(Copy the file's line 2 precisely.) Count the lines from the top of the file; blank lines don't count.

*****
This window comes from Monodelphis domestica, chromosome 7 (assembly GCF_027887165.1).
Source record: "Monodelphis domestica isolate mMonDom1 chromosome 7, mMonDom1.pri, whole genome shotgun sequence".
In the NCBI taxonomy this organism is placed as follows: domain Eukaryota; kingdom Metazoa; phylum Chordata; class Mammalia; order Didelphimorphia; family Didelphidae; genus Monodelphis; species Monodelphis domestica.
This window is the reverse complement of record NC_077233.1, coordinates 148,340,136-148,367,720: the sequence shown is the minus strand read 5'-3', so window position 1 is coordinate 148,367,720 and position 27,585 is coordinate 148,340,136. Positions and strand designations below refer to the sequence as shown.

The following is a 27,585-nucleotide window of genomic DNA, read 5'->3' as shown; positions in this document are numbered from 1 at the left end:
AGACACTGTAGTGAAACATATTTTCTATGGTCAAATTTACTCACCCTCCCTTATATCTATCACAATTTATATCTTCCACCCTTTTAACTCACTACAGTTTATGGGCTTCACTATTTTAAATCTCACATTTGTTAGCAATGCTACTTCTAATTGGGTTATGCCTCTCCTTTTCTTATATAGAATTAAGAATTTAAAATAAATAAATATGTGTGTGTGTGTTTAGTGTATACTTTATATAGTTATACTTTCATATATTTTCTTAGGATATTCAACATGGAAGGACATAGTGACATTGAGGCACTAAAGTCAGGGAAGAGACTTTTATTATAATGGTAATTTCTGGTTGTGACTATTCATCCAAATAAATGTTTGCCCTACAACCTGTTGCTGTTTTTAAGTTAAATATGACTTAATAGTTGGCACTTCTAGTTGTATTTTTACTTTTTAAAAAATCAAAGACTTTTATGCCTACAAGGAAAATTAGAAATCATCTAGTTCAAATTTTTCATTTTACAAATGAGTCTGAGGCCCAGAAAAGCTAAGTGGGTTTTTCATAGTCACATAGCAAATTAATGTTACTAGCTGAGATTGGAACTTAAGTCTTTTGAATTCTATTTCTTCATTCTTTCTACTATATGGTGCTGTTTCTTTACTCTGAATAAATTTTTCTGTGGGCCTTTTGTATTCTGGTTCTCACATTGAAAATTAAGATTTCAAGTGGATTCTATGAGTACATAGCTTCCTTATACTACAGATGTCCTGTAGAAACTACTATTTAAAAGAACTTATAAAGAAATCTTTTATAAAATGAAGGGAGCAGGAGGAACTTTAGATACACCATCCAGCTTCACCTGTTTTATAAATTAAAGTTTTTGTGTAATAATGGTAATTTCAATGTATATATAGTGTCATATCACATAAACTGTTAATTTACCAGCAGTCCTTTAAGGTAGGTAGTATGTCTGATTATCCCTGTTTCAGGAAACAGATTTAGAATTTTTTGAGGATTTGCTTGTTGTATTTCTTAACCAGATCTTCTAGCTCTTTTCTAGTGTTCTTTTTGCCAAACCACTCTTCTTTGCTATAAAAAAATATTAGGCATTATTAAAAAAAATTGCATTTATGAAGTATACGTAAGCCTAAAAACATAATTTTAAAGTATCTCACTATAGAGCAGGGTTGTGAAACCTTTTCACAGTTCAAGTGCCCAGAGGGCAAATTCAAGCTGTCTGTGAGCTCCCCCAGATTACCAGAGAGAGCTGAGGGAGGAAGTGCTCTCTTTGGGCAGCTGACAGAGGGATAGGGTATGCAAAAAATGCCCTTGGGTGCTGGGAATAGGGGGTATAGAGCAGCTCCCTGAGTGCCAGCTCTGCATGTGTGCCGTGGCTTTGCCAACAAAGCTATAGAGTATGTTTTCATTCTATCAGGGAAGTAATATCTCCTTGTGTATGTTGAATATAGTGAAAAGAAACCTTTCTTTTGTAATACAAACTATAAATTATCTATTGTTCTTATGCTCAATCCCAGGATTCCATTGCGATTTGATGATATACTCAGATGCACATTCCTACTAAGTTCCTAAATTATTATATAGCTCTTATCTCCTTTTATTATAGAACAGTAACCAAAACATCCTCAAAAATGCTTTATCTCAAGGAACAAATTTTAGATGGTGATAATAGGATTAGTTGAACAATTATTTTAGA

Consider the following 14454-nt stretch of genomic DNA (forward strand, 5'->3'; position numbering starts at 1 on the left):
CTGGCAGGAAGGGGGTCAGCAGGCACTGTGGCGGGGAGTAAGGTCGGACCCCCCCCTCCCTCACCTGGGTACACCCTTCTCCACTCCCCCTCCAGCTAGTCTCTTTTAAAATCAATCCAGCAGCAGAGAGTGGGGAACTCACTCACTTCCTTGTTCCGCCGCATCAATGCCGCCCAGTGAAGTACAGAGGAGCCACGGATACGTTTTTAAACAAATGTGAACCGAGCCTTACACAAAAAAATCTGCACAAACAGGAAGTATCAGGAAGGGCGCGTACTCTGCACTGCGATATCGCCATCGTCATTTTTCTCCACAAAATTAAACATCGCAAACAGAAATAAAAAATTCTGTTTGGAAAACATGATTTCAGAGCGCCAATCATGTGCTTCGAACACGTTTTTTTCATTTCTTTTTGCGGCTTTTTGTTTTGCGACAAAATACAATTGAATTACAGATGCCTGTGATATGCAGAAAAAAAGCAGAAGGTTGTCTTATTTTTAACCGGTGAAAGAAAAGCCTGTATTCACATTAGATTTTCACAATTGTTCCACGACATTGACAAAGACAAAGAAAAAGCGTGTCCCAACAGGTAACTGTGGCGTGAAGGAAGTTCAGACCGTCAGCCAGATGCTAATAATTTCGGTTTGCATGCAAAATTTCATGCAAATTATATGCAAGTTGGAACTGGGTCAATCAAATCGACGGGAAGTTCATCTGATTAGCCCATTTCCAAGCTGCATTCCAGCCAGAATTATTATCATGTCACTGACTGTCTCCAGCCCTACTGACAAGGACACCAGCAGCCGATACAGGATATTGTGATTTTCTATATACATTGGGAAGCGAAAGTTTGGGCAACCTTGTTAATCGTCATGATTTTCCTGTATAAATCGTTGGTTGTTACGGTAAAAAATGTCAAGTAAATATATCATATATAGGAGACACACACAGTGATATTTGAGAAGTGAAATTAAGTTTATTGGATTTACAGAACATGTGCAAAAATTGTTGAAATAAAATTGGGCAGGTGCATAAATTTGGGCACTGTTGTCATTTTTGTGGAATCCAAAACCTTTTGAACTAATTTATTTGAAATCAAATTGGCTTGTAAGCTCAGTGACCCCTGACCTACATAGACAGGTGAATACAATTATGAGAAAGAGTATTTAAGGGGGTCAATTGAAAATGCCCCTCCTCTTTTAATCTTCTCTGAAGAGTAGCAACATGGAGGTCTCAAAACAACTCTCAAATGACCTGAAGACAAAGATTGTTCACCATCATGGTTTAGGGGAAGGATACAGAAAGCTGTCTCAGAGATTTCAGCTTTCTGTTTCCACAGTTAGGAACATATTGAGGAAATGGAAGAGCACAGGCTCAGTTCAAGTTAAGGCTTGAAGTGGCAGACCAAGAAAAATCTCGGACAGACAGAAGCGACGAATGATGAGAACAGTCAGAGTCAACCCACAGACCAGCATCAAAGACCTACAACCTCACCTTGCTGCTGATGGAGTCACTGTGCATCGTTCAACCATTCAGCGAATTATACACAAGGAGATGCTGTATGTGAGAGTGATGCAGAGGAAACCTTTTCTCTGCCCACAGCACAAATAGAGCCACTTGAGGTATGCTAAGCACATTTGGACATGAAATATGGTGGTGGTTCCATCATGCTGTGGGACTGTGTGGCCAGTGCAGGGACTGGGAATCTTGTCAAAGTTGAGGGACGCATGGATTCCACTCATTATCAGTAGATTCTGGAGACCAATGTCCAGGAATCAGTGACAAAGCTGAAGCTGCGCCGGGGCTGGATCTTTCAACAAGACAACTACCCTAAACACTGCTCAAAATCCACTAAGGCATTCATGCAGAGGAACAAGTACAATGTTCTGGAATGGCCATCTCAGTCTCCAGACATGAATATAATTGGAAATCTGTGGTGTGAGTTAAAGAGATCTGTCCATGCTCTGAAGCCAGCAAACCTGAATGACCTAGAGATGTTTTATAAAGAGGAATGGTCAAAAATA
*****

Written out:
Source record: "Monodelphis domestica isolate mMonDom1 chromosome 7, mMonDom1.pri, whole genome shotgun sequence".